Adam's Starling tells the story of a nine year old boy who is finding life difficult. At home, no-one has any time for him.
At school things are even worse – a gang of bullies has singled Adam out for punishment. Life is becoming increasingly difficult for Adam. But then a scruffy little starling comes into Adam's life. This is Adam's secret, his own special friend. But can Adam's defend his small friend against the bullies? Will he find the courage he has needed all along?
all the elements in this story blend perfectly in a carefully measured way that make it a compulsive read
deserves another look
still as relevant today
a perceptive and very moving story which will resonate with many readers - bullies and the bullied. An excellent opportunity for discussion of this emotive subject
This story has tremendous potential for classroom use. An extremely thought-provoking book that would be an easy read for most 9- to 11-year olds.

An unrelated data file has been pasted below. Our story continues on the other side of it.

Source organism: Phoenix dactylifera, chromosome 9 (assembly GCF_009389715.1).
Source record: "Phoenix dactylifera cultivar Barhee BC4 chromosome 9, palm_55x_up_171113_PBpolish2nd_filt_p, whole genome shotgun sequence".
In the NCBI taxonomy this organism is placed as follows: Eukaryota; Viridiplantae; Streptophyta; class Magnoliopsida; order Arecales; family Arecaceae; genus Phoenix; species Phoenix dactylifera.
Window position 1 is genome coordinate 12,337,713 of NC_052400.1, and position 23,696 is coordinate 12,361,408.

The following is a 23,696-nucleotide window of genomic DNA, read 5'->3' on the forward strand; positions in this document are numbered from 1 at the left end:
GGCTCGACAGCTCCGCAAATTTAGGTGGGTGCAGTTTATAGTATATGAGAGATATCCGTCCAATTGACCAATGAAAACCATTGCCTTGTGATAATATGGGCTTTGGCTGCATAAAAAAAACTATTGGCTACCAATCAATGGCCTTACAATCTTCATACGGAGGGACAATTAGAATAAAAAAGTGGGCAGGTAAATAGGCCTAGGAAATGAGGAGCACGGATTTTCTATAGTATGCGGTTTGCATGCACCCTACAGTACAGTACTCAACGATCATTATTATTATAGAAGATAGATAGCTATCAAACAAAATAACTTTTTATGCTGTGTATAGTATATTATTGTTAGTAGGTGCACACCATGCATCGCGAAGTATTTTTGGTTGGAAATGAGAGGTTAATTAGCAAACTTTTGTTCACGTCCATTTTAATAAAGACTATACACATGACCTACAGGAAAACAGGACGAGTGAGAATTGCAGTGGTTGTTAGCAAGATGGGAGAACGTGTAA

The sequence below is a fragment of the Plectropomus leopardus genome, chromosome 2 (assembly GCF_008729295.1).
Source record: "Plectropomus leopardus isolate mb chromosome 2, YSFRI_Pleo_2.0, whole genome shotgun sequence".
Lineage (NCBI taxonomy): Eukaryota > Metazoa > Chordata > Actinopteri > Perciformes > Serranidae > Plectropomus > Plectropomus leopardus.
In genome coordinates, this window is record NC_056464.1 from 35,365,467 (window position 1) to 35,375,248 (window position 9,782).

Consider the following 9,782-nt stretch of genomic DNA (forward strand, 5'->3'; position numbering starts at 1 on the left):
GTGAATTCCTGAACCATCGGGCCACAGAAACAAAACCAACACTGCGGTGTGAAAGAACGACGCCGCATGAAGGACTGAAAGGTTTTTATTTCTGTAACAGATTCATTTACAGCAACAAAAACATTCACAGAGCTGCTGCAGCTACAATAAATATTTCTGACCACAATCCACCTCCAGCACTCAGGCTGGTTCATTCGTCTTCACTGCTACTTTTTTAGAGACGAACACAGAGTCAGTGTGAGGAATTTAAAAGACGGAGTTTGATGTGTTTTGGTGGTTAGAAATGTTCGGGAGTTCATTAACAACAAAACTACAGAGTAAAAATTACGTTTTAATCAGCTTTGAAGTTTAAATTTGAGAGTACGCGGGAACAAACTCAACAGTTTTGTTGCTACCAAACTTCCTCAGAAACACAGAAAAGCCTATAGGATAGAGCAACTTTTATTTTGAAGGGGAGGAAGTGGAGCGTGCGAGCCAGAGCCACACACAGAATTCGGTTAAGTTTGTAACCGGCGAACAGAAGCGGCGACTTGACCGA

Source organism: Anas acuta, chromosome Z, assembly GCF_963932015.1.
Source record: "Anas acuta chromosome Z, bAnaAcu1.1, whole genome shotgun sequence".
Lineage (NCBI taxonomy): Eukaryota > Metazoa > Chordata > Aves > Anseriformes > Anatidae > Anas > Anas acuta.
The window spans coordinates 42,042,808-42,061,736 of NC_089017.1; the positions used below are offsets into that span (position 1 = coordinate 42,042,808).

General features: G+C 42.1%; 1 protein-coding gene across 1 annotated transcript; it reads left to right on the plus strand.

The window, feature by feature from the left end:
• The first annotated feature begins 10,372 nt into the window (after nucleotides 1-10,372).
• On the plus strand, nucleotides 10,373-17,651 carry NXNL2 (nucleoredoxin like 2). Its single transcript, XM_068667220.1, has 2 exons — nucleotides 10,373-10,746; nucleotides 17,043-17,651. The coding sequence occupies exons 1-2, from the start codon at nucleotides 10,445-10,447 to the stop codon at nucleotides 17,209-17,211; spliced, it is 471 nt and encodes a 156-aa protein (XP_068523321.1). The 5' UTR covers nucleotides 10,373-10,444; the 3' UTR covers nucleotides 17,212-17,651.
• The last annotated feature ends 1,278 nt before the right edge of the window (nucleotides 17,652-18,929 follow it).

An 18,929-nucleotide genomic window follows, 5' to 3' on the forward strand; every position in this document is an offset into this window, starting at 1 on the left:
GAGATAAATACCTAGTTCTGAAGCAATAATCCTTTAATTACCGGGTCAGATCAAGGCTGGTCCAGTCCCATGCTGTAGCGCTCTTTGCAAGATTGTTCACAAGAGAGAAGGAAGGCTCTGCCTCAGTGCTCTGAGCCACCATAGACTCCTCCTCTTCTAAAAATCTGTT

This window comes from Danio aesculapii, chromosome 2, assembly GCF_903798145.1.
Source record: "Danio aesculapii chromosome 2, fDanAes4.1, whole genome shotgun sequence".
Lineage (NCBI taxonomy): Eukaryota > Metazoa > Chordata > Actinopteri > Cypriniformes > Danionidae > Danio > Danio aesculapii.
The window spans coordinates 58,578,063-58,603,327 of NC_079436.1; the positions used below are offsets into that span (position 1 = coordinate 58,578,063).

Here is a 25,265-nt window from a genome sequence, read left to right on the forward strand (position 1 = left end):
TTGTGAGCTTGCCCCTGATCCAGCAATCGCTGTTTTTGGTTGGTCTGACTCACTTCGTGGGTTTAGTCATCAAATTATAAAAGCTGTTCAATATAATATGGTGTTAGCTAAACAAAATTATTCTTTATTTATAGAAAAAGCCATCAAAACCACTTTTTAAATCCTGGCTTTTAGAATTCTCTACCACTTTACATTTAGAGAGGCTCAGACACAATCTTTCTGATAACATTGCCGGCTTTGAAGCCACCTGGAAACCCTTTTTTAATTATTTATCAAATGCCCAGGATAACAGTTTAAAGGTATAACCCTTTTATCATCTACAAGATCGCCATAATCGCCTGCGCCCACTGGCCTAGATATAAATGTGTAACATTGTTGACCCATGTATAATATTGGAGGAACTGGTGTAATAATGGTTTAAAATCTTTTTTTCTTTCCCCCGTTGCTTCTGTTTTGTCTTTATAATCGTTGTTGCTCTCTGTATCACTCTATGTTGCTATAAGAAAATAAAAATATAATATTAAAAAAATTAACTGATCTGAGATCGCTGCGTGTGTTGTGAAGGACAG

What an impressive debut! ... This book convincingly captures life's hassles. Perdue is exceptionally good on Adam's various relationships ... (her) handling of the Adam/Grandad scenes are not only brilliant, they are also genuinely moving, and the starling plot is never allowed to become tweety-sweety. My nine-year-old thought it fantastic.
This book is touching and sometimes sad. It would be great for children aged 8 upward.
This is a good story told with much lively dialogue and it will sustain children's interest through thirteen quite meaty chapters.
Sensitive study of a shy and insecure boy who, in the protection of something smaller and weaker than himself, manages to finally confront the boys that constantly pick on him at school.
Adam's Starling belongs on the shelf of any home with school-going children ... The bonding-with-animals theme makes this an appealing book, crashing through age and gender definitions in a warm-hearted way.
gentle novel which confronts a serious problem in a sensitive and honest way.
This is an intelligent, instructive book heavy with intent.
Its sensitive, imaginative treatment of the now clichéd theme of bullying makes it a great stocking-filler
Also by Gillian Perdue:
Also by Barry Reynolds: